People who have not been vaccinated against Covid-19 are being urged to register for inoculation, as the latest “variant of concern” spreads from country to country.
It has not yet been detected in Thailand.
Centre for Covid-19 Situation Administration spokesman Taweesilp Visanuyothin said on Wednesday that existing vaccines were likely to limit the severity of symptoms produced by the new variant.
He said the Department of Disease Control reported that the symptoms from Omicron were little different from those of other variants.
There were reports that patients had muscle ache and fatigue, but did not lose their sense of smell and taste.
“Omicron’s symptoms are not severe but the variant is likely to spread faster than other variants because it is quickly replacing the Delta variant in South Africa,” he said.
There was not enough information to analyse the reproduction and severity of Omicron or vaccine effectiveness against it, but experts believed vaccines could prevent serious symptoms. Even so, the new variant had already caused death, Dr Taweesilp said.
He urged unvaccinated people to quickly get inoculated against Covid-19, saying only about 50% of people in the Northeast had been vaccinated to date.
Dr Taweesilp said it appeared Omicron could significantly avoid antibodies and there was a high chance of reinfection.
Omicron patients had now been found in more European countries – Portugal, Austria, Sweden and Spain – in addition to the United Kingdom, Italy, Germany, the Netherlands, Belgium, Denmark, Switzerland, Turkey and the Czech Republic.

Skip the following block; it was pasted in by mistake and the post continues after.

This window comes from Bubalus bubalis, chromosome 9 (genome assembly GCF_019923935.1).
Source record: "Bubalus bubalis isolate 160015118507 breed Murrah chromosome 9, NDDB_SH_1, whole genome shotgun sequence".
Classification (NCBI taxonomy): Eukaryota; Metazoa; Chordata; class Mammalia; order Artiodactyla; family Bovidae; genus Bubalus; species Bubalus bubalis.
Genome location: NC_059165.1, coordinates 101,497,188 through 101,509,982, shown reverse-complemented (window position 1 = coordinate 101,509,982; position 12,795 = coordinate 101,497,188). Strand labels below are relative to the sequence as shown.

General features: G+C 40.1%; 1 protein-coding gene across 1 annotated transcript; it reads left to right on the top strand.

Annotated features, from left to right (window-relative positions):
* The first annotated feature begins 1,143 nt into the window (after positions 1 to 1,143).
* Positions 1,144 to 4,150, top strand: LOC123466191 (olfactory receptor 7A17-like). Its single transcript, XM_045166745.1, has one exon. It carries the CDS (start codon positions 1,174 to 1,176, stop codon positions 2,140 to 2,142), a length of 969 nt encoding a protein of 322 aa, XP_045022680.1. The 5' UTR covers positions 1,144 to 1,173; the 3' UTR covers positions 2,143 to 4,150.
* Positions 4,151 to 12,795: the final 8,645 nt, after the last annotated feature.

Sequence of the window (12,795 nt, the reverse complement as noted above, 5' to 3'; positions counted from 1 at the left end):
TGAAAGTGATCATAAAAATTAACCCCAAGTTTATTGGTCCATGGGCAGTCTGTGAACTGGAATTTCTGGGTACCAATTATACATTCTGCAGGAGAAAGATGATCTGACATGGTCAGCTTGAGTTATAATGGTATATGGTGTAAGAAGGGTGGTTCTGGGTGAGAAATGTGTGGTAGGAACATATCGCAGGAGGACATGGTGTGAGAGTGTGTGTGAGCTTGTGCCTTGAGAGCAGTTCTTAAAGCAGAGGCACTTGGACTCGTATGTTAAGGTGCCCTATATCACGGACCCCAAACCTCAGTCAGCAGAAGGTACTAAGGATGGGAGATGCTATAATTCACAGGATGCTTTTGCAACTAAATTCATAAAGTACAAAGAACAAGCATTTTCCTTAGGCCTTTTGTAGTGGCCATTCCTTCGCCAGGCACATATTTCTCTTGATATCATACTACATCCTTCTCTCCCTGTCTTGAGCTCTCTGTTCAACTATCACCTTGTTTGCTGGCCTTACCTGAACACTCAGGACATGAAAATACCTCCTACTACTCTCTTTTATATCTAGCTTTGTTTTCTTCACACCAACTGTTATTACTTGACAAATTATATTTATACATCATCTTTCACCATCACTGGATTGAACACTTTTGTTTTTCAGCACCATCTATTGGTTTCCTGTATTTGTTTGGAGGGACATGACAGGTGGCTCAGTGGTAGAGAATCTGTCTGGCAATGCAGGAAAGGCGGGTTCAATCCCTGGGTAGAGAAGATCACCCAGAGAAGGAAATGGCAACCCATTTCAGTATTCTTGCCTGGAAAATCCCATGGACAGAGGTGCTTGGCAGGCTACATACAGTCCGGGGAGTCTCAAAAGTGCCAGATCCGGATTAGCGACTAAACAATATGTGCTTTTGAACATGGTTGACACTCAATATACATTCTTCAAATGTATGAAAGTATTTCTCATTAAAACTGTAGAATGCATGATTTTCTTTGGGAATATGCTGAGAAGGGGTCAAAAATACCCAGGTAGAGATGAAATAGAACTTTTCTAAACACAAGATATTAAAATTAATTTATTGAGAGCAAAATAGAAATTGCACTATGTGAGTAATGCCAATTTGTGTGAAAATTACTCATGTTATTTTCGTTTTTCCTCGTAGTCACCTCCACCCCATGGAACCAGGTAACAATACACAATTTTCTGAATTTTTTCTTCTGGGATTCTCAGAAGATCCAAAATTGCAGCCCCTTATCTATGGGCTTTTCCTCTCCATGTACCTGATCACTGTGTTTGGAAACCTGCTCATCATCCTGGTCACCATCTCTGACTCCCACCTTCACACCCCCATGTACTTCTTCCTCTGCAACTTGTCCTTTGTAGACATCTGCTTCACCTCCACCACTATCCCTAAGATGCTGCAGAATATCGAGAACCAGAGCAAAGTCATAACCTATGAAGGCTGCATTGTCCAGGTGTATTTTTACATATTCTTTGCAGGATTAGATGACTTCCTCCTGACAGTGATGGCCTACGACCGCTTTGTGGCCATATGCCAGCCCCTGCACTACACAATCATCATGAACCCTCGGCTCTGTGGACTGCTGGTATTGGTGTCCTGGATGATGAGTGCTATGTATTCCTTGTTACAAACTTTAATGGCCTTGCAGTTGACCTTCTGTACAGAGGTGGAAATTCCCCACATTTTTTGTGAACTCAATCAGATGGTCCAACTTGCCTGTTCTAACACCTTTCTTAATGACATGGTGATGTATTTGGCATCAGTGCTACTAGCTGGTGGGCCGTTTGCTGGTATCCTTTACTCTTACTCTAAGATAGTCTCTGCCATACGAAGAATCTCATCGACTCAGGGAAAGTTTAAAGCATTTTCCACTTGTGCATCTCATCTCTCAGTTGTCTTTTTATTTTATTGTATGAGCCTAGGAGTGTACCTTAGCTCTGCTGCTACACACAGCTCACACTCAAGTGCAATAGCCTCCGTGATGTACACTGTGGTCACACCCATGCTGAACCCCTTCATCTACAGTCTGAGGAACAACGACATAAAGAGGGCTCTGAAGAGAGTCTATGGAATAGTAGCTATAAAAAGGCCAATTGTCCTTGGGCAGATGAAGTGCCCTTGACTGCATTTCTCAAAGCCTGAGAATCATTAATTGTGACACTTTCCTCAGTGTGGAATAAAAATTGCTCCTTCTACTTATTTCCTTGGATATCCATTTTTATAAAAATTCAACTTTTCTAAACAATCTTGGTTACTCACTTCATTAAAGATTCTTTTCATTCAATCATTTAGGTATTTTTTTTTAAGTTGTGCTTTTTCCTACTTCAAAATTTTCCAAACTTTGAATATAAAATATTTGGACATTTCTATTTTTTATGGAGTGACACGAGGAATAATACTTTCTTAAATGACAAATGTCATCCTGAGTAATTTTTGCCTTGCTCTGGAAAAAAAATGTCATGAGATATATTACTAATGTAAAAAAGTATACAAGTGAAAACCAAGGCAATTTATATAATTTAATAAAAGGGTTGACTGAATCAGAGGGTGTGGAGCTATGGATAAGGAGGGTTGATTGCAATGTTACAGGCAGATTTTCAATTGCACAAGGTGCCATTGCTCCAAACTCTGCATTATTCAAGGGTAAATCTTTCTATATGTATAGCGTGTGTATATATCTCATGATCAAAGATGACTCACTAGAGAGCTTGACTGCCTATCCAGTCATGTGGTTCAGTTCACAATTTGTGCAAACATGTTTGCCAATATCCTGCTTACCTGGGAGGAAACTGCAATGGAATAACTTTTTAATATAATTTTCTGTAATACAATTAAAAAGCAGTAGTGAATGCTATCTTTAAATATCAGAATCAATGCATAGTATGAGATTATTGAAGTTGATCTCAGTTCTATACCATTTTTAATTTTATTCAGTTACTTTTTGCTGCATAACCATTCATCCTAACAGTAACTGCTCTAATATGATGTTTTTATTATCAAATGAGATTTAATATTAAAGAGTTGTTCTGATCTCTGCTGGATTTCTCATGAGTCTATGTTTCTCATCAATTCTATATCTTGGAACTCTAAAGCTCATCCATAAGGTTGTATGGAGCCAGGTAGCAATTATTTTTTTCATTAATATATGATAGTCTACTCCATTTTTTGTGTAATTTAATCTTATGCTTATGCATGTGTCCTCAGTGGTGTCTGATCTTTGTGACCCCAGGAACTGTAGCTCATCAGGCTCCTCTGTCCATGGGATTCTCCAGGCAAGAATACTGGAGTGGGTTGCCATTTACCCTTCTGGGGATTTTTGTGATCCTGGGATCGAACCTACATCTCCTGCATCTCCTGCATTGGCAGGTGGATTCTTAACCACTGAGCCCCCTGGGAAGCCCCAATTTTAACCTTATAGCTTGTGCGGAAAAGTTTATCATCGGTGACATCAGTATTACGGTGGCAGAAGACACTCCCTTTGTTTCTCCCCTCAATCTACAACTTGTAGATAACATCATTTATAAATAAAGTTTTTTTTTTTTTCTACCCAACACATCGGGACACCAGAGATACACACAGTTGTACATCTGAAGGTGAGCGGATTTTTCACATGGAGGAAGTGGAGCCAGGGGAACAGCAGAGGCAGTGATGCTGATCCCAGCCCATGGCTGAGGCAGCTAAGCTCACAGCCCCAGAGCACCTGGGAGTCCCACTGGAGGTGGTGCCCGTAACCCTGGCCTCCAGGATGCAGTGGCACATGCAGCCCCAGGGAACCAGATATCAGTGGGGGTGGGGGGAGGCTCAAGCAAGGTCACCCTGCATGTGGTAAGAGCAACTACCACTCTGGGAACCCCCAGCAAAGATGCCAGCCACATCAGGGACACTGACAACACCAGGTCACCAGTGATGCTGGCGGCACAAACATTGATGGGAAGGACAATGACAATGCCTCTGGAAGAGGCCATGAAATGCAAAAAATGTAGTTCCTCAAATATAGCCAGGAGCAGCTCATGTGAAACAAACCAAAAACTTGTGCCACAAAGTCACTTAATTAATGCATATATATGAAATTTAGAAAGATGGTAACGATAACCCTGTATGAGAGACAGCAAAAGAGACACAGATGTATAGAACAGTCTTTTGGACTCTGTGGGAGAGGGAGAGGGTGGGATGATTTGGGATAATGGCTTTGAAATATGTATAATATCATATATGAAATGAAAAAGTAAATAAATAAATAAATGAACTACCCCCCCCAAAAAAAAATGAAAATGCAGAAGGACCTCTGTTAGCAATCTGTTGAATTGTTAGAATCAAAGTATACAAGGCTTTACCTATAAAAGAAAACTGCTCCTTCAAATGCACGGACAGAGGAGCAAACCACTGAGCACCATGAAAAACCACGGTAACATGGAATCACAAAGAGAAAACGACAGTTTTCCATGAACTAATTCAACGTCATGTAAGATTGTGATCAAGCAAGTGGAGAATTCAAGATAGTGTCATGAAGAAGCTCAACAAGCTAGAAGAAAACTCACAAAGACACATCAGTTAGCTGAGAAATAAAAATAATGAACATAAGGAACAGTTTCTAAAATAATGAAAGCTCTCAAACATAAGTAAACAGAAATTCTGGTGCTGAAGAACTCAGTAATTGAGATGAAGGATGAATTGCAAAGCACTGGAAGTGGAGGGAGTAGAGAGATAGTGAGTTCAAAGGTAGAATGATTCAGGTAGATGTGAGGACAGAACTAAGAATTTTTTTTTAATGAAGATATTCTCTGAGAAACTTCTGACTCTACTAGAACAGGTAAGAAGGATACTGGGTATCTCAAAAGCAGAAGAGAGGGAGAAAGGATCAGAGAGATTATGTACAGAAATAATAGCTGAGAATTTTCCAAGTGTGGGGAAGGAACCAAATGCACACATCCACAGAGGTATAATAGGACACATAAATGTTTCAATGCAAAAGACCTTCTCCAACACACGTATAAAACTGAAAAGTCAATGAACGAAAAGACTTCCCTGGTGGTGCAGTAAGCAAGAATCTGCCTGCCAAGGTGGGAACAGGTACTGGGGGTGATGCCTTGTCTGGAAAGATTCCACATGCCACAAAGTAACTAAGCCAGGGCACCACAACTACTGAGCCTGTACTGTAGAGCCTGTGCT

In the Asian continent, Japan was the latest country with Omicron infection, in addition to Israel, Hong Kong and Singapore.
The new variant was first detected in South Africa and since then reported in Botswana, Mozambique, Zimbabwe, Namibia, Malawi, Eswatini and Lesotho in southern Africa, as well as in Canada and Australia.
“Most infected people were from the eight African countries,” Dr Taweesilp said.
Between Nov 15 and 27, 330 people from the eight high-risk African countries remained in Thailand and 23 of them were traced, he said.
Of the 330 people, 252 entered Thailand through the Sandbox programme. Dr Taweesilp urged them to report to their nearest public hospital for free RT-PCR tests.
During the same period, 453 people from other low-risk African countries stayed in Thailand and 18 of them were traced, he said.
The World Health Organization said on Wednesday that travel bans would not stop the variant spreading, and could do more harm than good.
Source: Bangkok Post